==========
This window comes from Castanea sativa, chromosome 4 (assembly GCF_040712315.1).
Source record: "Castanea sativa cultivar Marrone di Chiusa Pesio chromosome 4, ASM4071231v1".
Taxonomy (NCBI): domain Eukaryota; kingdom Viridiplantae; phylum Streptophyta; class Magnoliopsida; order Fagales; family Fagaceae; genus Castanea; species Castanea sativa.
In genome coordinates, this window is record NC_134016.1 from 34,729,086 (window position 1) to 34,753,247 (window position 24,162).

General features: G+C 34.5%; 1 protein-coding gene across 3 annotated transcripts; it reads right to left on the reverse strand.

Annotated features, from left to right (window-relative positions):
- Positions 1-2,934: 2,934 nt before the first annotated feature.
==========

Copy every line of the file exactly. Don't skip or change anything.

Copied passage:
This window comes from Castanea sativa, chromosome 4 (assembly GCF_040712315.1).
Source record: "Castanea sativa cultivar Marrone di Chiusa Pesio chromosome 4, ASM4071231v1".
Taxonomy (NCBI): domain Eukaryota; kingdom Viridiplantae; phylum Streptophyta; class Magnoliopsida; order Fagales; family Fagaceae; genus Castanea; species Castanea sativa.
In genome coordinates, this window is record NC_134016.1 from 34,729,086 (window position 1) to 34,753,247 (window position 24,162).

General features: G+C 34.5%; 1 protein-coding gene across 3 annotated transcripts; it reads right to left on the reverse strand.

Annotated features, from left to right (window-relative positions):
- Positions 1-2,934: 2,934 nt before the first annotated feature.